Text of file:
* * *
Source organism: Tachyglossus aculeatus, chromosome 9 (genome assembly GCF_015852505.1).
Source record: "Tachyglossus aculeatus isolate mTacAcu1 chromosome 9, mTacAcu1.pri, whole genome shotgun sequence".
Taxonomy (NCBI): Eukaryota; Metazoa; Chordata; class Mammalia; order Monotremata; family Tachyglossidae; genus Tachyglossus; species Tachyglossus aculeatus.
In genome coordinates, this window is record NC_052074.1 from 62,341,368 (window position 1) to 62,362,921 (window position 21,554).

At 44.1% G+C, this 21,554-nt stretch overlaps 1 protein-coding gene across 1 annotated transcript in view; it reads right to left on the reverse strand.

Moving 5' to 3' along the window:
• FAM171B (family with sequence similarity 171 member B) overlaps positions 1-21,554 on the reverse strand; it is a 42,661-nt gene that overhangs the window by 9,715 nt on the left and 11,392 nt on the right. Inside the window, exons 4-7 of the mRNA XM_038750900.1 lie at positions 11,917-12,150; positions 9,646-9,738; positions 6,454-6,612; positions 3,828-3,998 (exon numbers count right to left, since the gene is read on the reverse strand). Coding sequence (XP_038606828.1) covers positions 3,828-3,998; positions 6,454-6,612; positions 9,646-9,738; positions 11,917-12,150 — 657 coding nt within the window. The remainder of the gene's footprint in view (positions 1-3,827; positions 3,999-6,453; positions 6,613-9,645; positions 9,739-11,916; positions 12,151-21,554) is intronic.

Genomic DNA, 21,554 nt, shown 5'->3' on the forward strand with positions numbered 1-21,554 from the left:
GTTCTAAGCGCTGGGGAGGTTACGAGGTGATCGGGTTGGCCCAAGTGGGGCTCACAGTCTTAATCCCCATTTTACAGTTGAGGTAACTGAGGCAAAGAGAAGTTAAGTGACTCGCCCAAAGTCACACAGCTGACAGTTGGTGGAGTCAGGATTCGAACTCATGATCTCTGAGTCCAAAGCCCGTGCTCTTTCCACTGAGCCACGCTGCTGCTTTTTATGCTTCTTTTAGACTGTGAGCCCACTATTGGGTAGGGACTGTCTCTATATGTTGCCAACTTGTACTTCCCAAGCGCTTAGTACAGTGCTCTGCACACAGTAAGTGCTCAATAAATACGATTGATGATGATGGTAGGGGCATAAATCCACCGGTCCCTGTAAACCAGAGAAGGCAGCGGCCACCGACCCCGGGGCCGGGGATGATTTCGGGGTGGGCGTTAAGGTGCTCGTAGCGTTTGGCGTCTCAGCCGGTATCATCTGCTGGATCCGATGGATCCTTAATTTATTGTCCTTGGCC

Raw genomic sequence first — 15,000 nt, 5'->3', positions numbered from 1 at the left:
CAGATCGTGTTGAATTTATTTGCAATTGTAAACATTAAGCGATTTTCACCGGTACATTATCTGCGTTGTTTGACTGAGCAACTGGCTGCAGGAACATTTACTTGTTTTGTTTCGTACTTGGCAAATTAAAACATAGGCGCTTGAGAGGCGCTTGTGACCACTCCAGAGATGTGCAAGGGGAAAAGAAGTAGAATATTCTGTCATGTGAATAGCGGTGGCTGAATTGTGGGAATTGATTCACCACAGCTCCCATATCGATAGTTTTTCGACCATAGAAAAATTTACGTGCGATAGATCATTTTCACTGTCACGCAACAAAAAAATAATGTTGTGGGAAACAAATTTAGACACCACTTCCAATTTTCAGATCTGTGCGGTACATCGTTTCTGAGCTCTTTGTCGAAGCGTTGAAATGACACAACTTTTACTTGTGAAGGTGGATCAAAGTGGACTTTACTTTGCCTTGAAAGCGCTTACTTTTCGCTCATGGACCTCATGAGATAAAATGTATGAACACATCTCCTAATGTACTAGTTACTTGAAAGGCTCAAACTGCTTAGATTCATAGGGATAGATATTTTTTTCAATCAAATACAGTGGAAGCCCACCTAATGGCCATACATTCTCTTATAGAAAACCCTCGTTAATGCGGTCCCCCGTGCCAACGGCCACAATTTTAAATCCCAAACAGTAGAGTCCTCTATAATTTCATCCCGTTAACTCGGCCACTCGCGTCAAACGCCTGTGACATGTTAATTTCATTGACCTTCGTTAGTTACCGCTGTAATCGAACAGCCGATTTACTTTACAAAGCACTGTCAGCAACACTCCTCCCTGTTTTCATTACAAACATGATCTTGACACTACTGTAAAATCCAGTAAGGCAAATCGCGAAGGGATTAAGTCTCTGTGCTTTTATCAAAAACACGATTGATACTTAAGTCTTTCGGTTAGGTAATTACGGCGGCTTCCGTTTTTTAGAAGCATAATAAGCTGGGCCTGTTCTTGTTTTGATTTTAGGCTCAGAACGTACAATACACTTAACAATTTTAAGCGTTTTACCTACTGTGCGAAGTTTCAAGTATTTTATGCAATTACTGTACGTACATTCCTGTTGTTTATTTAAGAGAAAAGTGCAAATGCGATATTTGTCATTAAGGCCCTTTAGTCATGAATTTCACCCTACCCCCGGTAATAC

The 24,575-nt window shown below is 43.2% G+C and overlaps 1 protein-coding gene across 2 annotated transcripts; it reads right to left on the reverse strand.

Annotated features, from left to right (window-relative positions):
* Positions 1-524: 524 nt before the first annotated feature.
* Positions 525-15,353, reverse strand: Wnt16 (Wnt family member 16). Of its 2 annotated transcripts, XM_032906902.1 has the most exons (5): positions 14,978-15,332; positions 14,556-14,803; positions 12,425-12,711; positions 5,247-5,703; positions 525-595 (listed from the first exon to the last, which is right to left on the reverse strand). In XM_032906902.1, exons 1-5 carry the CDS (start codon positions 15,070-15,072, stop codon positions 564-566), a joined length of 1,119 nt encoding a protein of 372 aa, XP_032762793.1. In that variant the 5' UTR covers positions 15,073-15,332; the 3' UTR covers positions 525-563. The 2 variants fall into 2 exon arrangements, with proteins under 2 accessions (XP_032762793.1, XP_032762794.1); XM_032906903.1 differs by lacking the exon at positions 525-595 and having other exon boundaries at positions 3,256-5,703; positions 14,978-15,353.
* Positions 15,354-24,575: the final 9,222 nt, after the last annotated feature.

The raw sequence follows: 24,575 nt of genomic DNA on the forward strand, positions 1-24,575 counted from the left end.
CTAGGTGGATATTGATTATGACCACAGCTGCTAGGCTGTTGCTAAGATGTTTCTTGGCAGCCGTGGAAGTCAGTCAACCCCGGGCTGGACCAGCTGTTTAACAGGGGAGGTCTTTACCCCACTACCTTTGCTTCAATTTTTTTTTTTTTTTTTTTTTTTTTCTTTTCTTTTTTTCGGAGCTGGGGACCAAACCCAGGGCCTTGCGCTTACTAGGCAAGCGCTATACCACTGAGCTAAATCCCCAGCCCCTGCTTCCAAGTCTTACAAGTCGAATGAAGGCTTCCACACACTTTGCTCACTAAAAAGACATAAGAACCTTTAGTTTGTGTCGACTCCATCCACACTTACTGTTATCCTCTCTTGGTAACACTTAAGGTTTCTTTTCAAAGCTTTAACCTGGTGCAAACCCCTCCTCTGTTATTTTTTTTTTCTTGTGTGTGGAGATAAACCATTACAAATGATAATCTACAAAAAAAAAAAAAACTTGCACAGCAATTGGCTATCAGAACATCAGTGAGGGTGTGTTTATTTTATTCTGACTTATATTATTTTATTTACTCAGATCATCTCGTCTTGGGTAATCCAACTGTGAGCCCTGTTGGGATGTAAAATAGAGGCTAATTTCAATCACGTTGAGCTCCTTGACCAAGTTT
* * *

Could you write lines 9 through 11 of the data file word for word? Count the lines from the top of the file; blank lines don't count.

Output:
GTTCTAAGCGCTGGGGAGGTTACGAGGTGATCGGGTTGGCCCAAGTGGGGCTCACAGTCTTAATCCCCATTTTACAGTTGAGGTAACTGAGGCAAAGAGAAGTTAAGTGACTCGCCCAAAGTCACACAGCTGACAGTTGGTGGAGTCAGGATTCGAACTCATGATCTCTGAGTCCAAAGCCCGTGCTCTTTCCACTGAGCCACGCTGCTGCTTTTTATGCTTCTTTTAGACTGTGAGCCCACTATTGGGTAGGGACTGTCTCTATATGTTGCCAACTTGTACTTCCCAAGCGCTTAGTACAGTGCTCTGCACACAGTAAGTGCTCAATAAATACGATTGATGATGATGGTAGGGGCATAAATCCACCGGTCCCTGTAAACCAGAGAAGGCAGCGGCCACCGACCCCGGGGCCGGGGATGATTTCGGGGTGGGCGTTAAGGTGCTCGTAGCGTTTGGCGTCTCAGCCGGTATCATCTGCTGGATCCGATGGATCCTTAATTTATTGTCCTTGGCC

Raw genomic sequence first — 15,000 nt, 5'->3', positions numbered from 1 at the left:
CAGATCGTGTTGAATTTATTTGCAATTGTAAACATTAAGCGATTTTCACCGGTACATTATCTGCGTTGTTTGACTGAGCAACTGGCTGCAGGAACATTTACTTGTTTTGTTTCGTACTTGGCAAATTAAAACATAGGCGCTTGAGAGGCGCTTGTGACCACTCCAGAGATGTGCAAGGGGAAAAGAAGTAGAATATTCTGTCATGTGAATAGCGGTGGCTGAATTGTGGGAATTGATTCACCACAGCTCCCATATCGATAGTTTTTCGACCATAGAAAAATTTACGTGCGATAGATCATTTTCACTGTCACGCAACAAAAAAATAATGTTGTGGGAAACAAATTTAGACACCACTTCCAATTTTCAGATCTGTGCGGTACATCGTTTCTGAGCTCTTTGTCGAAGCGTTGAAATGACACAACTTTTACTTGTGAAGGTGGATCAAAGTGGACTTTACTTTGCCTTGAAAGCGCTTACTTTTCGCTCATGGACCTCATGAGATAAAATGTATGAACACATCTCCTAATGTACTAGTTACTTGAAAGGCTCAAACTGCTTAGATTCATAGGGATAGATATTTTTTTCAATCAAATACAGTGGAAGCCCACCTAATGGCCATACATTCTCTTATAGAAAACCCTCGTTAATGCGGTCCCCCGTGCCAACGGCCACAATTTTAAATCCCAAACAGTAGAGTCCTCTATAATTTCATCCCGTTAACTCGGCCACTCGCGTCAAACGCCTGTGACATGTTAATTTCATTGACCTTCGTTAGTTACCGCTGTAATCGAACAGCCGATTTACTTTACAAAGCACTGTCAGCAACACTCCTCCCTGTTTTCATTACAAACATGATCTTGACACTACTGTAAAATCCAGTAAGGCAAATCGCGAAGGGATTAAGTCTCTGTGCTTTTATCAAAAACACGATTGATACTTAAGTCTTTCGGTTAGGTAATTACGGCGGCTTCCGTTTTTTAGAAGCATAATAAGCTGGGCCTGTTCTTGTTTTGATTTTAGGCTCAGAACGTACAATACACTTAACAATTTTAAGCGTTTTACCTACTGTGCGAAGTTTCAAGTATTTTATGCAATTACTGTACGTACATTCCTGTTGTTTATTTAAGAGAAAAGTGCAAATGCGATATTTGTCATTAAGGCCCTTTAGTCATGAATTTCACCCTACCCCCGGTAATAC